Following its announcement in August that it had entered into settlements with over seventy municipal issuers in connection with the Municipalities Continuing Disclosure Cooperation (MCDC) initiative, there was speculation as to whether additional settlements would be announced, or if this first round of settlements represented all of the enforcement actions against municipal issuers that would come from MCDC.

It now appears that the SEC has elected to formally close the book on the MCDC Initiative. LeeAnn Gaunt, the chief of the SEC enforcement division’s public finance abuse unit, recently indicated that the SEC would not bring any additional settlements under MCDC. However, Gaunt also issued a warning: the SEC had begun looking at those underwriters and issuers that chose not to participate in the initiative despite committing violations.

From The Bond Buyer:

“We currently do not expect to recommend enforcement action against any additional parties under the initiative,” [Gaunt] said. “We now think it is appropriate to turn our attention to issuers and underwriters and obligors that didn’t participate.”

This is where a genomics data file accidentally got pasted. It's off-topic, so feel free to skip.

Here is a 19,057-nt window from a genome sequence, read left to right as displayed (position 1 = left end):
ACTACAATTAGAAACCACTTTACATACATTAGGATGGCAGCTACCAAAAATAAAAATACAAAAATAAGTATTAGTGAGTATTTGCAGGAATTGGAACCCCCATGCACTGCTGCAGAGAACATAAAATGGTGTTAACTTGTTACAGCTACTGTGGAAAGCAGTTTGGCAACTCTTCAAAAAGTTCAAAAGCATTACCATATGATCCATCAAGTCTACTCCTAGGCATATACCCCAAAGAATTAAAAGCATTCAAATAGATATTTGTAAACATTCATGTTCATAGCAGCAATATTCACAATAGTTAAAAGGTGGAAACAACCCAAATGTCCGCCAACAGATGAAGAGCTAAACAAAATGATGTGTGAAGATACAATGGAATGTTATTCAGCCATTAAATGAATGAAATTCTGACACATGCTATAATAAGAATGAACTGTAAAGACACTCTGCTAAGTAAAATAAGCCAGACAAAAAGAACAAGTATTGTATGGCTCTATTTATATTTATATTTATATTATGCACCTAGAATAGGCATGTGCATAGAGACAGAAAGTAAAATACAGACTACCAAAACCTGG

The unit’s enforcement lawyers view the underwriters and issuers who may have committed violations but did not self-report as part of MCDC as a high risk for future violations, Gaunt said, adding, “That is a group of particular interest to us and we intend to devote significant resources to identifying violations by those parties.”

Which underwriters and issuers could the SEC go after next? Obvious low-hanging fruit would be those underwriters and issuers that chose not to participate despite their counterpart doing so.

There is also the question of how aggressive the SEC will be in going after individual government officials that participated in violations. After prevailing in a securities fraud case against the City of Miami and its budget director, the SEC saw its request for a fine of $450,000 reduced to only $15,000 by the Judge presiding in the case. While actions against individuals will likely continue, the Judge’s decision on the fine to be imposed may be of sufficient chastening effect for the SEC to reserve enforcement actions against individuals for only particularly egregious behavior.